“This is the place where the falcon, Shaheen, lives,” says Kevin Johnson, beckoning up a steep set of stairs and rushing up them to point out the views.
“The falcons all live on these big crags, we had them designed specially.”
Meeting the Atkins associate and one of the principal architects behind Yas Waterworld, the Dh900 million (US$245m) waterpark set to open in Abu Dhabi next week, one can’t help wondering, first, how Mr Johnson ended up in the position of having to tell a bizarre tale to a group of journalists, and second, whether it has sent him, ever so slightly, away with the fairies.
Which may be exactly where he needs to be, given the magical landscape Mr Johnson was tasked with creating more than two years ago.
As part of the team of four lead architects who bid for the Aldar contract in 2009 and were awarded it in 2010, Mr Johnson has been thoroughly immersed in Waterworld for the past two years in a role that involves master planning and designing the entire 15-hectare site. And clearly the 43 rides, slides and attractions have whetted his imagination.
Oh, to have been a fly on the wall at the first design meeting for the park in February 2010 held with Atkins architects and engineers, Aldar executives and a couple of former general managers and the operations director of Dubai’s Wild Wadi when the team discussed the project.
“There was an overarching mandatory item on the brief we were given from the client, and that was that the entire park had to have an endearing story,” says Mr Johnson.
“So strangely enough, with a group of architects and engineers all sat around the table, the first thing we had to write was a story – just like the sort of Ladybird storybook story that you read your children at night.”
“It had to be a really captivating story that demonstrated the progress Abu Dhabi wishes to make on the international market. We picked the central character with the client and with the full support of the client... The story then embedded itself all around the park.”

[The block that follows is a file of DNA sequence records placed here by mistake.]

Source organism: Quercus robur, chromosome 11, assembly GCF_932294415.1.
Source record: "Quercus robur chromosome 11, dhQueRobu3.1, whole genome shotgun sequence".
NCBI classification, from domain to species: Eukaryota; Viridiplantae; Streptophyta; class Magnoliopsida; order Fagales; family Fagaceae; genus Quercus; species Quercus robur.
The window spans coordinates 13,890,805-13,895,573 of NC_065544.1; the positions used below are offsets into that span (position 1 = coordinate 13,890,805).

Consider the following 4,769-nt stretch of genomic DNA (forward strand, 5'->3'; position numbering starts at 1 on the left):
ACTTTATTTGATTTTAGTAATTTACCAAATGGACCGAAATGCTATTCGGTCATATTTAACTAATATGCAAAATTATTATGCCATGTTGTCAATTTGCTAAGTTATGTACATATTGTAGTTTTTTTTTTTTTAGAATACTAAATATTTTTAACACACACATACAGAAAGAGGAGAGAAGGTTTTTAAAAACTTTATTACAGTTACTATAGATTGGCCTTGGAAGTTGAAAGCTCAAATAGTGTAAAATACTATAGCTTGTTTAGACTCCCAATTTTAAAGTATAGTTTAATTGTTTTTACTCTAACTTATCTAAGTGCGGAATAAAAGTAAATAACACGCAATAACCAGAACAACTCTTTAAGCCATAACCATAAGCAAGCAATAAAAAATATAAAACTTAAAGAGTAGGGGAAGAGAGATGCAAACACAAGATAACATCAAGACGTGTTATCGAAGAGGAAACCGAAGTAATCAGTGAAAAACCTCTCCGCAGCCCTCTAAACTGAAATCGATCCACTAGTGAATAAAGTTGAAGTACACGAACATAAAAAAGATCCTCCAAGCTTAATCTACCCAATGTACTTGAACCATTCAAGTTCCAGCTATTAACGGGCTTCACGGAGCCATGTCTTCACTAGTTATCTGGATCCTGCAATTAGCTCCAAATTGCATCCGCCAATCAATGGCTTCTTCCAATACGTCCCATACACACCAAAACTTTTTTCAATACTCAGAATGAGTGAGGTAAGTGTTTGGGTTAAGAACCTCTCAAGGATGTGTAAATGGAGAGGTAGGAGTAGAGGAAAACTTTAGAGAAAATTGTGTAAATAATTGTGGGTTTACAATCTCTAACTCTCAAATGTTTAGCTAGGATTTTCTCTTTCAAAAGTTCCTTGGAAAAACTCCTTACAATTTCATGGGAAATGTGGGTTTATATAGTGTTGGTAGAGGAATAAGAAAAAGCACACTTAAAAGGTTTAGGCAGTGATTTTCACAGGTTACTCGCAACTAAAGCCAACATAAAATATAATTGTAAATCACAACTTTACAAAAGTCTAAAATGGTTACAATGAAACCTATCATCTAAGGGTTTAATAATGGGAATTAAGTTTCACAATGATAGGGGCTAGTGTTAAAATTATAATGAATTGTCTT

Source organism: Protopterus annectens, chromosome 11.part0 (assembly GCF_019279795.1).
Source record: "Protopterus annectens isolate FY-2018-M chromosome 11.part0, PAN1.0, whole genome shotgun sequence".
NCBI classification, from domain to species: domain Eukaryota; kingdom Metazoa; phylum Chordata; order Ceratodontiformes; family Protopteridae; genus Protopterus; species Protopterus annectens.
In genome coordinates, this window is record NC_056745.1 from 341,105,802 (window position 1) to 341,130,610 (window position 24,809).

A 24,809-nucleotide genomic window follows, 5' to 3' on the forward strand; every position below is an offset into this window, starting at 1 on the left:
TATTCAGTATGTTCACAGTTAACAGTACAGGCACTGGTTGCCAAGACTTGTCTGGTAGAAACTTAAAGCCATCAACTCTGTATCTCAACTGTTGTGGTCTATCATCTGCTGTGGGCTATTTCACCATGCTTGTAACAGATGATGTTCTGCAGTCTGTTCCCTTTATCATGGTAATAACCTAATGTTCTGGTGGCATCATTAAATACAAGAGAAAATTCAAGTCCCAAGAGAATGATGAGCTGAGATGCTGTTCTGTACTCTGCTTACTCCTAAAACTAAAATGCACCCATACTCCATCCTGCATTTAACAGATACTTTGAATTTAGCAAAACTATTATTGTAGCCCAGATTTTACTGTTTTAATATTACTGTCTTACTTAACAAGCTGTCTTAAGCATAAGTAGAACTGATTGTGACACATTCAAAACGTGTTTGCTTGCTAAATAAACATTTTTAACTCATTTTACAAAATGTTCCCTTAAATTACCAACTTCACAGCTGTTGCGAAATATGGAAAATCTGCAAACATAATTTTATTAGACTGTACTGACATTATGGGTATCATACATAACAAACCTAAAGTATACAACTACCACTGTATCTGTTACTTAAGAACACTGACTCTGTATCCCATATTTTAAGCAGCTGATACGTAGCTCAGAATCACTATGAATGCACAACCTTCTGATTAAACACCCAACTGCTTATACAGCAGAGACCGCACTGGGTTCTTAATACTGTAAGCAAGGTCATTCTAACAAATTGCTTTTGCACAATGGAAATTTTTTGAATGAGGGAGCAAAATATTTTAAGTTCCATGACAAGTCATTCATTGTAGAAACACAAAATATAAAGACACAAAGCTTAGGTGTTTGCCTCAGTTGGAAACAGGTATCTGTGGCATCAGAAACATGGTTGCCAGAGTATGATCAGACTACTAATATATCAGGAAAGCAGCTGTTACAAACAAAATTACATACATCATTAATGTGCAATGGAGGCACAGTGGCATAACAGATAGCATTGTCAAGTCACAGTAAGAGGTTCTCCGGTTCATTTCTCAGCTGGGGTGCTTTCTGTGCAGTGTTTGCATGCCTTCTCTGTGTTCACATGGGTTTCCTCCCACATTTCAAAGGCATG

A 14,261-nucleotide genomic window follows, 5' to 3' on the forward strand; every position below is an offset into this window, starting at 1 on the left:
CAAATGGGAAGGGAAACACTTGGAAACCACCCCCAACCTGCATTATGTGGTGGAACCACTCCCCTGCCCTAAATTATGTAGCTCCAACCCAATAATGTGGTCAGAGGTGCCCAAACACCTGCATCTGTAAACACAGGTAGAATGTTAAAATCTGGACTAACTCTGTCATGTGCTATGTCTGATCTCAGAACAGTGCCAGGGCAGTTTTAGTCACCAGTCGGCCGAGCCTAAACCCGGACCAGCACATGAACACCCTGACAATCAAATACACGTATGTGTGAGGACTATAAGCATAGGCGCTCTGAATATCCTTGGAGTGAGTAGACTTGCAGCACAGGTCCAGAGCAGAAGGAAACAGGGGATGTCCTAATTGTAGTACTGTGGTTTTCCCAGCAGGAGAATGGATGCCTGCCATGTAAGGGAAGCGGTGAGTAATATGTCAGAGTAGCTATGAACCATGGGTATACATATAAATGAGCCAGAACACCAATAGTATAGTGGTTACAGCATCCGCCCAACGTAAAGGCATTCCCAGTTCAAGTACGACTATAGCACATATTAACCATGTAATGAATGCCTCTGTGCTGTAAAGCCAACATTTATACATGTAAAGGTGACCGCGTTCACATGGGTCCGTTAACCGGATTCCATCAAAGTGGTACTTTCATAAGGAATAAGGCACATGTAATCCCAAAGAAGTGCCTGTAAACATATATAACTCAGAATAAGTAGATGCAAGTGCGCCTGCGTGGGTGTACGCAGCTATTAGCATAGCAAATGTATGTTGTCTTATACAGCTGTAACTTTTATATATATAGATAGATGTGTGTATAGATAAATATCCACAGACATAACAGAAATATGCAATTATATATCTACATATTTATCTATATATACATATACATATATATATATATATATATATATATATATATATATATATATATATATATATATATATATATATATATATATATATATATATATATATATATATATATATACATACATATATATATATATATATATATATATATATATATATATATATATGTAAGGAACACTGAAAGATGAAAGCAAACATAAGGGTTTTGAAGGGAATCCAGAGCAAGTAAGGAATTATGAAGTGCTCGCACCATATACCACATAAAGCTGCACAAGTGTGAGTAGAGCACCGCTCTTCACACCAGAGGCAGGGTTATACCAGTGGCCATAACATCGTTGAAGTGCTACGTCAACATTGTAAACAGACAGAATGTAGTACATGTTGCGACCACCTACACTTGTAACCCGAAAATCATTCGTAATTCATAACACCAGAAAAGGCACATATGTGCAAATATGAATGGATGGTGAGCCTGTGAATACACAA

Kate Lockey, a fellow Atkins designer who fell into waterpark architecture after studying graphic design, says it was “a very useful tool to have”.
“Once you have a story, the design then follows through and everything has its own justification as to why it’s there. You can’t go outside of this pallet,” she says.
“So the pearl has to be the central feature and that rises up on a crag which then generates the reason to have that crag because you can’t build a mountain like that without justification.
“So then all the ride platforms then come off that. Then the oasis is where she finds the pearl in the story, so you’ve got the wave pool next to it.
“Then you start looking at the ride mix. There are two huge rides and we knew where we wanted them to go. So we had a discussion with the ride manufacturer – we want them to start here, to finish here, but we want to have a main focal point here so that people can see into it.”
Atkins was asked to reflect traditional Emirati architecture in Waterworld’s design. So to find influences for the park, which is designed to attract about 6,000 guests a day with a queuing time of 10 minutes per ride, the team spent much of its time visiting the nation’s forts and heritage villages. The locally inspired design of the souq, which has no windows, will save 16 to 18 per cent on air conditioning costs alone, Atkins estimates.
“The budget gave us the flexibility to bring in some of the world’s firsts into the park to give it the international status, and secondly, to really deliver a spectacular theming,” says Mr Johnson. “If you actually look at the evolving Emirati architecture, it’s not a specific language like baroque because it’s a series of interpretations.
“But you can boil it down to the skeleton. Buildings tend to be made of plain rendered walls based on coral stone. They have simple features. They tend to be square, rectangular or a circle. They are always covered in shade. They allow wind to blow through but not the sun to penetrate. So if you then follow through a descriptive language of understanding the principal factors of Emirati architecture, you can recreate it.”
So what’s next for Atkins’s team of wacky designers?
“We’re just in the process of writing another story for another waterpark proposal,” says Mr Larkin, smiling. “I can’t tell you where the park is, but the story features an eccentric Englishman this time.”
Whatever the outcome, the Yas Waterworld architects and operators will be hoping that the Abu Dhabi park’s story has a happy ending in reality as well as in fiction.